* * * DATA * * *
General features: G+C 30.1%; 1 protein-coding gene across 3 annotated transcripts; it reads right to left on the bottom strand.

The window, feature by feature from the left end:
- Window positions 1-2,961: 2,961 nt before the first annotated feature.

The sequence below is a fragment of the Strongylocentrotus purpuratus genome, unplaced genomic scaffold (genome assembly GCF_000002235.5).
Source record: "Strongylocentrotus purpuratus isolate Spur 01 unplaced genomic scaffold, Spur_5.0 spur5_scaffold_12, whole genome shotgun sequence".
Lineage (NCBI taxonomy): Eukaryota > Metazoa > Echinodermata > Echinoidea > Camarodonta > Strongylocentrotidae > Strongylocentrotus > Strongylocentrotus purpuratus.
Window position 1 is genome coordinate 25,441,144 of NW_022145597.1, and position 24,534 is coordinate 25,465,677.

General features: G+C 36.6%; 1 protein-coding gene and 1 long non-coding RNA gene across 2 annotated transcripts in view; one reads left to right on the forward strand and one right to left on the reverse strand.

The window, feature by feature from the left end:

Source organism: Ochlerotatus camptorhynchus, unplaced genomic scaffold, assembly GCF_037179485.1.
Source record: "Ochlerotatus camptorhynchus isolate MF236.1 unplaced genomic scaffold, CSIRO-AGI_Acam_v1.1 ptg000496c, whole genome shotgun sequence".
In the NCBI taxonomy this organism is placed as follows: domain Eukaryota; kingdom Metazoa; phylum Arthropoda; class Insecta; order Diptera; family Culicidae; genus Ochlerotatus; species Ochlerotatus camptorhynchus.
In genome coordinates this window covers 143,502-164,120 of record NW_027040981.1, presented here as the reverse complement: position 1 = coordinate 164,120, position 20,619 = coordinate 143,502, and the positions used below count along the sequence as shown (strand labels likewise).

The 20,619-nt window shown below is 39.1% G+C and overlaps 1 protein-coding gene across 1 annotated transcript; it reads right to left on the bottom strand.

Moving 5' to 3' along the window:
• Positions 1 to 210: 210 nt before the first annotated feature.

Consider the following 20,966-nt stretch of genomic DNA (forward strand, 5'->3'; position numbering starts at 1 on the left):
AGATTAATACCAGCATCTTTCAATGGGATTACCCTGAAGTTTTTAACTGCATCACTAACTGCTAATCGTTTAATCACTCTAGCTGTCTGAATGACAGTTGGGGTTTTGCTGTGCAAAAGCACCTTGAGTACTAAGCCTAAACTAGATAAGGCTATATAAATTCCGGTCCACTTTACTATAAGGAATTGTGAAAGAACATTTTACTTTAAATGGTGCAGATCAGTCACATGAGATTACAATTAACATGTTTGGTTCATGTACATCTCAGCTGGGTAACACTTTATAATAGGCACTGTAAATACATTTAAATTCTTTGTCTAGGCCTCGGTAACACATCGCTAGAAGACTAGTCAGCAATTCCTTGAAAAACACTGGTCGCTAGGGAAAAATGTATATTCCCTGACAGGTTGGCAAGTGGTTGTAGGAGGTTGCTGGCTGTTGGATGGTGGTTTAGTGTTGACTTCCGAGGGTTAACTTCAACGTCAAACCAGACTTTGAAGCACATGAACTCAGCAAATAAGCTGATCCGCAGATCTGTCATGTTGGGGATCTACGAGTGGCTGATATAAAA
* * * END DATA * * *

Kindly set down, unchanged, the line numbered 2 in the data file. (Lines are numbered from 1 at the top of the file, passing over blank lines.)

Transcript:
The window, feature by feature from the left end: